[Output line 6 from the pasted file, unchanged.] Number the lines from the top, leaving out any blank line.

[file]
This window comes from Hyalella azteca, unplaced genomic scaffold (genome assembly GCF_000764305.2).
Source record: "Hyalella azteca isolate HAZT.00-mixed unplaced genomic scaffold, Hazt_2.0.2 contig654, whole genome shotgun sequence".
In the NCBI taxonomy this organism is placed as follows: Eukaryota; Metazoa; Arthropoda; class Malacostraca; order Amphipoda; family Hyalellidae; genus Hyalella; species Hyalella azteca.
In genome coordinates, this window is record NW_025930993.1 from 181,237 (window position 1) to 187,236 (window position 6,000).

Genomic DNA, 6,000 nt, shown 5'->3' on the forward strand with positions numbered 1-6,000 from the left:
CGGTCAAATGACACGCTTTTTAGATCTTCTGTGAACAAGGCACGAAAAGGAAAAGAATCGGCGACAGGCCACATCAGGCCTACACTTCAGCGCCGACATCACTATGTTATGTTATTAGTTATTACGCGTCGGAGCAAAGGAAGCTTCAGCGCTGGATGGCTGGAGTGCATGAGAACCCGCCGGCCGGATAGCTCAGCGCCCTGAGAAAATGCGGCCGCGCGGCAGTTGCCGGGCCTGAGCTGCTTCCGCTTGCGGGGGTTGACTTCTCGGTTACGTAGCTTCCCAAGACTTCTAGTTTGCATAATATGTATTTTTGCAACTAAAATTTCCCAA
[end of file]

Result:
CGGTCAAATGACACGCTTTTTAGATCTTCTGTGAACAAGGCACGAAAAGGAAAAGAATCGGCGACAGGCCACATCAGGCCTACACTTCAGCGCCGACATCACTATGTTATGTTATTAGTTATTACGCGTCGGAGCAAAGGAAGCTTCAGCGCTGGATGGCTGGAGTGCATGAGAACCCGCCGGCCGGATAGCTCAGCGCCCTGAGAAAATGCGGCCGCGCGGCAGTTGCCGGGCCTGAGCTGCTTCCGCTTGCGGGGGTTGACTTCTCGGTTACGTAGCTTCCCAAGACTTCTAGTTTGCATAATATGTATTTTTGCAACTAAAATTTCCCAA